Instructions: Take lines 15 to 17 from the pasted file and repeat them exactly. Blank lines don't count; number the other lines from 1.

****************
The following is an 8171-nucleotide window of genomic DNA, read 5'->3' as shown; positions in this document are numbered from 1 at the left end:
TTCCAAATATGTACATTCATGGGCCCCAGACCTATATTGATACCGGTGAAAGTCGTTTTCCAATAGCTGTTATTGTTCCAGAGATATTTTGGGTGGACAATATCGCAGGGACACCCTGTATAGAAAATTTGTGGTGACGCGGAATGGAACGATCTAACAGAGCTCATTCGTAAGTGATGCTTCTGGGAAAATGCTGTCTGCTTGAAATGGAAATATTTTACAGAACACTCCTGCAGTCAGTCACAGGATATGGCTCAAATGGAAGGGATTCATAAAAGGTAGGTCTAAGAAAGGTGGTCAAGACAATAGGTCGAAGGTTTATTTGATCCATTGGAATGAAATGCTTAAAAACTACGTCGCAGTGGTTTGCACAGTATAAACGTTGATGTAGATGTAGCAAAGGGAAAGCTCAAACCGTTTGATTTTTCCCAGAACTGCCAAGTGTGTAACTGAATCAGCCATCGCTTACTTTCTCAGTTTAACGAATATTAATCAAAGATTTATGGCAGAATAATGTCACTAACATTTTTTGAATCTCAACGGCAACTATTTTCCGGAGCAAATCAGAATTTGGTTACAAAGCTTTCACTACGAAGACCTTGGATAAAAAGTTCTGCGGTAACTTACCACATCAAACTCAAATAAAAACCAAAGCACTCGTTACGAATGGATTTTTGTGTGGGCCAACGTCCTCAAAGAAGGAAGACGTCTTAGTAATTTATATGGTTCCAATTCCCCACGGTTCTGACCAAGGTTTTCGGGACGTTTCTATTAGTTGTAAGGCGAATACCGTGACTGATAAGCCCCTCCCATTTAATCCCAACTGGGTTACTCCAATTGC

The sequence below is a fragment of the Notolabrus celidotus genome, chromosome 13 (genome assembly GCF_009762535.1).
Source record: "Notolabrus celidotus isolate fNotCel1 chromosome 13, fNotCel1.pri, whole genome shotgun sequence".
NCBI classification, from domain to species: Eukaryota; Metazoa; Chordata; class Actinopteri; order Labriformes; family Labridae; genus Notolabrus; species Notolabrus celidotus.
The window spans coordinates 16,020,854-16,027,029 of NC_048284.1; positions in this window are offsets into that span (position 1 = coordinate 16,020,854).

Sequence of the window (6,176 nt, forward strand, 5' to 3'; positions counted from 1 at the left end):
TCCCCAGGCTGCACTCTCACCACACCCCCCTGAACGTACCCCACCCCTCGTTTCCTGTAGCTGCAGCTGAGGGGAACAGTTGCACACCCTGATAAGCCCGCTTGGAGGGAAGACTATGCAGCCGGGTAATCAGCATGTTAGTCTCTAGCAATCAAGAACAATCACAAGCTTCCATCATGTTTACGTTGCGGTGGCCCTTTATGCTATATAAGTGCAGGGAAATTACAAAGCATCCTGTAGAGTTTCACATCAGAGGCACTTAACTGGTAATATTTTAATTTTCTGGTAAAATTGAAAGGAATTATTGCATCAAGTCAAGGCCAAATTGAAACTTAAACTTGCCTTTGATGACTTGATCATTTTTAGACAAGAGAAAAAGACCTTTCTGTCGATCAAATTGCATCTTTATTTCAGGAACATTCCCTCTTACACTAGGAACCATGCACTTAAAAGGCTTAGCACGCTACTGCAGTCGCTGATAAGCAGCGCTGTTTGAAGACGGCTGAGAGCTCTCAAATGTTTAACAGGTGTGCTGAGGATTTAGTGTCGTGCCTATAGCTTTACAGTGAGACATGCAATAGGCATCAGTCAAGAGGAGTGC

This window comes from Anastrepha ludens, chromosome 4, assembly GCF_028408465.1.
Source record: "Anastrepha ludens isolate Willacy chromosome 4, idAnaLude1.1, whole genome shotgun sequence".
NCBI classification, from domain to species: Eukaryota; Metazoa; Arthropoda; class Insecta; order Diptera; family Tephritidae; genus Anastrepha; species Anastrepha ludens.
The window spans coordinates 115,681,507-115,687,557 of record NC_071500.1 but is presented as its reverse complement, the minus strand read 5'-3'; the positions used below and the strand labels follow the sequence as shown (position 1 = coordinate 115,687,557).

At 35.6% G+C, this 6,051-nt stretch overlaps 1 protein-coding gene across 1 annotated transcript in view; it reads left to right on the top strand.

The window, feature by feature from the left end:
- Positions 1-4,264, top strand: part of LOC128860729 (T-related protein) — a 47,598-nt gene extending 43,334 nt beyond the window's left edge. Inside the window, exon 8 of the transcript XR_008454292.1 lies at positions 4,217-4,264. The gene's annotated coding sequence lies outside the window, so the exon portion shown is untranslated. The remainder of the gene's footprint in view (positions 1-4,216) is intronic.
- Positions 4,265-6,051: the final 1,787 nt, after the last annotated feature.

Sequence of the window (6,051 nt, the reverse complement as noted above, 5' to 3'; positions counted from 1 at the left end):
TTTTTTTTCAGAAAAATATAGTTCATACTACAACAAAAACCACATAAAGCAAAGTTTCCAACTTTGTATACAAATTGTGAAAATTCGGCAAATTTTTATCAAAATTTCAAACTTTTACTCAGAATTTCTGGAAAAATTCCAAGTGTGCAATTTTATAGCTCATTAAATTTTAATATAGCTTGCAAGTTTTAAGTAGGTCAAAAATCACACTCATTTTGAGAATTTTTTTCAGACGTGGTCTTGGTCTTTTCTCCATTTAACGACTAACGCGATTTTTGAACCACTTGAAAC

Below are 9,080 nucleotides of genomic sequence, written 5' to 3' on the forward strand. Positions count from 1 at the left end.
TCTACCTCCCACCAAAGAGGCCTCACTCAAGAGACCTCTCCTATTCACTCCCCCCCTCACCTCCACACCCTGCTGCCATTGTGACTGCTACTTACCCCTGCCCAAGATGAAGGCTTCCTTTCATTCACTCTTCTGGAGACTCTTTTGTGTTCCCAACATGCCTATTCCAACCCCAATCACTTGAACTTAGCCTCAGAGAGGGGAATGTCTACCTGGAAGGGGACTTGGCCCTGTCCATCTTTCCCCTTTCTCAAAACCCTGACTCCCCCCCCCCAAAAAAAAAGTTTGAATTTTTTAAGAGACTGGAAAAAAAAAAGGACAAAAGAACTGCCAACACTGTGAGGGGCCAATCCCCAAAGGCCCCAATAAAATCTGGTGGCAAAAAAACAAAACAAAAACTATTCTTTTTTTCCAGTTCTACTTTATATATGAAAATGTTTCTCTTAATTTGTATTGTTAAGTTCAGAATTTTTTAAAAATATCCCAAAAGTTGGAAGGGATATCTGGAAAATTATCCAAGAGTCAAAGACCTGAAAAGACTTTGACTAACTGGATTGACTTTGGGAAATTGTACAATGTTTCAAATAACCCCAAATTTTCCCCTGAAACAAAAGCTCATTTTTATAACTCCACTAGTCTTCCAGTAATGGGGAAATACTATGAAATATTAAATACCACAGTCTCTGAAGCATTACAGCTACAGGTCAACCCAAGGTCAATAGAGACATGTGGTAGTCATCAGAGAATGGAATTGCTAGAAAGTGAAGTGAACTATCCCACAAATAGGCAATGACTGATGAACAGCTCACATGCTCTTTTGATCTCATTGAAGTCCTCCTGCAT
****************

- Positions 1-4,264, top strand: part of LOC128860729 (T-related protein) — a 47,598-nt gene extending 43,334 nt beyond the window's left edge. Inside the window, exon 8 of the transcript XR_008454292.1 lies at positions 4,217-4,264. The gene's annotated coding sequence lies outside the window, so the exon portion shown is untranslated. The remainder of the gene's footprint in view (positions 1-4,216) is intronic.
- Positions 4,265-6,051: the final 1,787 nt, after the last annotated feature.

Sequence of the window (6,051 nt, the reverse complement as noted above, 5' to 3'; positions counted from 1 at the left end):